* The Adjustment Bondholders Plan, as so amended, will hereinafter be referred to as the "Jolat Plan."
*The New York Commission did not undertake to pass upon the proposed acquisition by Fifth Avenue or upon the proposed issuance of Fifth Avenue's securities in connection therewith. These matters are the subject of a separate application now pending before that Commission.
New York City Omnibus Corporation, successor to New York Railways Corporation, commenced the operation of bus routes in 1936.3 In all but one year since that time, its operations have been profitable. The following table shows the net income of Fifth Avenue reflected in its income statements for the years 1951 through 1955, and for the four-month period ended April 30, 1956, together with earnings per share and dividends paid.
Fifth Avenue has advised the Court that it will elect to its Board of Directors, now consisting of 13 members, 2 additional directors appointed by the Court from nominees of Adjustment Bondholders acceptable to Fifth Avenue. In addition Fifth Avenue has undertaken to recommend an amendment of its charter at its next annual stockholders meeting or earlier which would grant to stockholders, in addition to preemptive rights granted by New York law, preemptive rights in treasury shares. It has also agreed to make a number of By-Law amendments designed generally to accord stockholders a greater voice in certain corporate affairs.
Fifth Avenue's common stock is listed on the New York Stock Exchange.*
THE JOINT PLAN A, GENERAL
Surface will be merged into Third Avenue. The merged company, to be named Surface Transit, Inc. (“Surface Transit"), will hold all the capital stock of The Westchester Electric Railroad Company (“Westchester Electric”), into which will be merged Westchester Street Transportation Company, Inc. ("Westchester Street”), and the capital stocks of Warontas Press, Inc. and other minor subsidiaries.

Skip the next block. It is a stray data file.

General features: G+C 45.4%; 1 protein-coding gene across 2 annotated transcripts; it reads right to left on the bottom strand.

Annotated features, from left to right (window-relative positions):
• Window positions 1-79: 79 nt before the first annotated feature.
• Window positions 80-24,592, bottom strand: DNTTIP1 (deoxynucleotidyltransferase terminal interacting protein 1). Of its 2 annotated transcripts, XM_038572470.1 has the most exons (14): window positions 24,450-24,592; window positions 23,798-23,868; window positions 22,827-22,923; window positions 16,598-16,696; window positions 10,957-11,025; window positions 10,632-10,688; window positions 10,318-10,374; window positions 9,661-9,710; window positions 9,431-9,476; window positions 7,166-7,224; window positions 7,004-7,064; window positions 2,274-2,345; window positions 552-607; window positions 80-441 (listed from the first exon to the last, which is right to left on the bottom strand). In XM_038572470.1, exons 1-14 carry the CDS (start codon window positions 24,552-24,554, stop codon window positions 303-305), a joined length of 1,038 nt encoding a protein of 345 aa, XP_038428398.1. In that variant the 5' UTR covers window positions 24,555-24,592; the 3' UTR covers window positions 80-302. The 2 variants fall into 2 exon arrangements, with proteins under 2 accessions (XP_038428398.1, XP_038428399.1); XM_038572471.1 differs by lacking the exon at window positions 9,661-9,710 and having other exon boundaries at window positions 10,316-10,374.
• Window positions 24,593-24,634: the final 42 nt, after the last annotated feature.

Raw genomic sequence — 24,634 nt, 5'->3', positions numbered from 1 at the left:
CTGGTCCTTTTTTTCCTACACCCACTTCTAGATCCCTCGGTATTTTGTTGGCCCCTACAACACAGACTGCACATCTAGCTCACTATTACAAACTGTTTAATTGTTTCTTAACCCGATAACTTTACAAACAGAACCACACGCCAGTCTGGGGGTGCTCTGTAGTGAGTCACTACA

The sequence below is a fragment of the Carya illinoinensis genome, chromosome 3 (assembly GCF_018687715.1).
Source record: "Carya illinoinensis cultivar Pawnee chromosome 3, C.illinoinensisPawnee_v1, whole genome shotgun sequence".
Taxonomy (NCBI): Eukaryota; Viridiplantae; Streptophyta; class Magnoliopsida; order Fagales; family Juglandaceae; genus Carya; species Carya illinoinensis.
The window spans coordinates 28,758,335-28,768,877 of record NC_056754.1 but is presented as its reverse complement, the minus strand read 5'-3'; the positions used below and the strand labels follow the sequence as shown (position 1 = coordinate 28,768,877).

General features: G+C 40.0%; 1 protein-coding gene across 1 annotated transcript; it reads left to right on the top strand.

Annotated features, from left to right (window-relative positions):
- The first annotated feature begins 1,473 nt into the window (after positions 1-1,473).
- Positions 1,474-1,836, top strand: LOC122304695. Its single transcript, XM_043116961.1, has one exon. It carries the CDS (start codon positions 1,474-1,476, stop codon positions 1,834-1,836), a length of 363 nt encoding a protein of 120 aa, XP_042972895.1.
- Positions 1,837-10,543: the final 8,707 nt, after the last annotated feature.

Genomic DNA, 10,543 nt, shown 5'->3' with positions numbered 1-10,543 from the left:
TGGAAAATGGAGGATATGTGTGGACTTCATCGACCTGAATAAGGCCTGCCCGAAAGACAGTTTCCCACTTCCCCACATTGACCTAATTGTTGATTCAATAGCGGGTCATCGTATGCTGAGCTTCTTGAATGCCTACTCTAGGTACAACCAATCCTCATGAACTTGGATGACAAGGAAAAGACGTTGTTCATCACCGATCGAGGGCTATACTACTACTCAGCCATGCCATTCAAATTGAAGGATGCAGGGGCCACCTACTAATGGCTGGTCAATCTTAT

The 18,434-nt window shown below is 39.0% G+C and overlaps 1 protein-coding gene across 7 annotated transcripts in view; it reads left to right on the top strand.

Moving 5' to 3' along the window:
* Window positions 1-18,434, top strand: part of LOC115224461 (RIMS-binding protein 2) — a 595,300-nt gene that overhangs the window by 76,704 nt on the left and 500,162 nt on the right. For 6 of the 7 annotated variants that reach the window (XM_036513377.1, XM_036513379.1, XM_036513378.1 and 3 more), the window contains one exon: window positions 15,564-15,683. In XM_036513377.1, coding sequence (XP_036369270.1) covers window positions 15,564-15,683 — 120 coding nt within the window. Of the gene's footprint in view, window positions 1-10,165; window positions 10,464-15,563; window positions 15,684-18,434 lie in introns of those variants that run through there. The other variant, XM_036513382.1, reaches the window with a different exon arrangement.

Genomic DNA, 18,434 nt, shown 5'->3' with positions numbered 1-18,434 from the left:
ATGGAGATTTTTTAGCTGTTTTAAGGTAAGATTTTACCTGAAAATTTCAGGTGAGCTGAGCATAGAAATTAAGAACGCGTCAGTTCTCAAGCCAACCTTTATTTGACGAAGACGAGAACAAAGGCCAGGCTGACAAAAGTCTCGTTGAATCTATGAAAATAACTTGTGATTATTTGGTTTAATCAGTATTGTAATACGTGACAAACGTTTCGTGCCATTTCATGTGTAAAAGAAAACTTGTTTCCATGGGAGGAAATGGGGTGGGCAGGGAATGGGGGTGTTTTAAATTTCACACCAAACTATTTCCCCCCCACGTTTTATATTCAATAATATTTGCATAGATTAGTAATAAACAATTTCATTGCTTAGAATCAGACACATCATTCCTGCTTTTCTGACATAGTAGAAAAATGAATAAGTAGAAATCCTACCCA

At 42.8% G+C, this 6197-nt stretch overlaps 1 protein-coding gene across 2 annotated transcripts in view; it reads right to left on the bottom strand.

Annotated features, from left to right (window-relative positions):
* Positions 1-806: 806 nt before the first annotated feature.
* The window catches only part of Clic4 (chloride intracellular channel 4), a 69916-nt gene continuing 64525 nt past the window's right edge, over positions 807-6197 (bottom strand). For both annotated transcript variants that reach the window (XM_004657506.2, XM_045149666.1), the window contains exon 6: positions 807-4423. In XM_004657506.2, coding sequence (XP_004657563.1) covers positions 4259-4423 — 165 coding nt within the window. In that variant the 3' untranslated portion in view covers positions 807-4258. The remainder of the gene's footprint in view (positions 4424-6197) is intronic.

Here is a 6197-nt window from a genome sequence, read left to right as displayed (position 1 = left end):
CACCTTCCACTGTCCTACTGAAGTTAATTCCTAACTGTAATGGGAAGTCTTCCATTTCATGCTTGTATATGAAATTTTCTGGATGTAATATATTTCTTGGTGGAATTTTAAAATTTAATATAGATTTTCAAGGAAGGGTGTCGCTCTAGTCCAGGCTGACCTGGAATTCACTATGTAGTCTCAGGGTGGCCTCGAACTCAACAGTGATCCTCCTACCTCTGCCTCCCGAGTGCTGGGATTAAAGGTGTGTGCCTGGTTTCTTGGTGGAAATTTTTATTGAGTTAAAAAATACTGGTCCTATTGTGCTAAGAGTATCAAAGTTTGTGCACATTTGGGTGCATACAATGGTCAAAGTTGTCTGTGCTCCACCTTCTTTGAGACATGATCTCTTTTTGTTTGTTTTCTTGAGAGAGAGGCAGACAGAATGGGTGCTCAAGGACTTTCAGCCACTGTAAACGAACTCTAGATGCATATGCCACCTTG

* Fifth Avenue Coach Company, which was merged with New York City Omnlbus Cor. poration in 1954, commenced the operation of motor buses in 1907.
The high and low prices in 1956, to July 17th, were $30.50 and $26.12, respectively; the closing price on July 17th was $28. The price range in 1955 was $33.50—$23.26.
Surface Transit will issue $8,528,000 principal amount of new 6% 15-year First Mortgage Bonds (“New Bonds”) and 1,161,637 shares of new $1 par value common stock. Outstanding equipment obligations of Surface and Westchester Electric (estimated at $2,020,000 at October 31, 1956) will be assumed and paid in the ordinary course by Surface Transit and Westchester Electric. B. ACQUISITION BY FIFTH AVENUE
Fifth Avenue will acquire all of Surface Transit's 1,161,637 shares of new common stock. In consideration, Fifth Avenue will deliver to the Trustee 336,088 shares of its own common stock, par value $10 per share, and $4,881,090 cash. The obligations of Fifth Avenue are subject to certain conditions, including: the entry on or before August 1, 1956 of an order by the Court approving the Joint Plan; a delivery date for the aforesaid cash and shares of Fifth Avenue common stock no later than March 15, 1957; approval by the New York Commission, within 60 days after the entry by the Court of its order approving the Joint Plan, of the proposed acquisition by Fifth Avenue and of the issue by Fifth Avenue of its own securities in connection therewith; the requisite vote of the stockholders of Fifth Avenue to increase its authorized and unissued common stock to an amount necessary for the issuance of its common stock under the Joint Plan; 5 and the maintenance of consolidated operating income of the Third Avenue system, as defined, at an annual rate of not less than $1,200,000 between January 1, 1956 and the end of the last calendar month preceding the date of the Court's order approving the Joint Plan. C. DISTRIBUTIONS UNDER THE PLAN
(1) Refunding Bondholders Holders of the present $14,830,550 face amount of Third Avenue's 4% First Refunding Mortgage Bonds (“Refunding Bonds”) will receive all of Surface Transit's New Bonds and $6,287,422 cash, in the ratio of $575 principal amount of New Bonds and $424 cash in respect of each $1,000 face amount of Refunding Bonds held (including unpaid interest accrued thereon). The necessary cash will come from
Fifth Avenue has called a special meeting of its stockholders for July 27, 1956 to Tote on the proposed increase in shares and acquisition of Third Avenue.
. For the five-month period ended May 31, 1956, combined gross Income of Surface, Third Avenue and the Westchester subsidiaries amounted to somewhat over $1,200,000.
* This distribution is exclusive of the aggregate payments of 35% heretofore made by the Trustee to the Refunding Bondholders.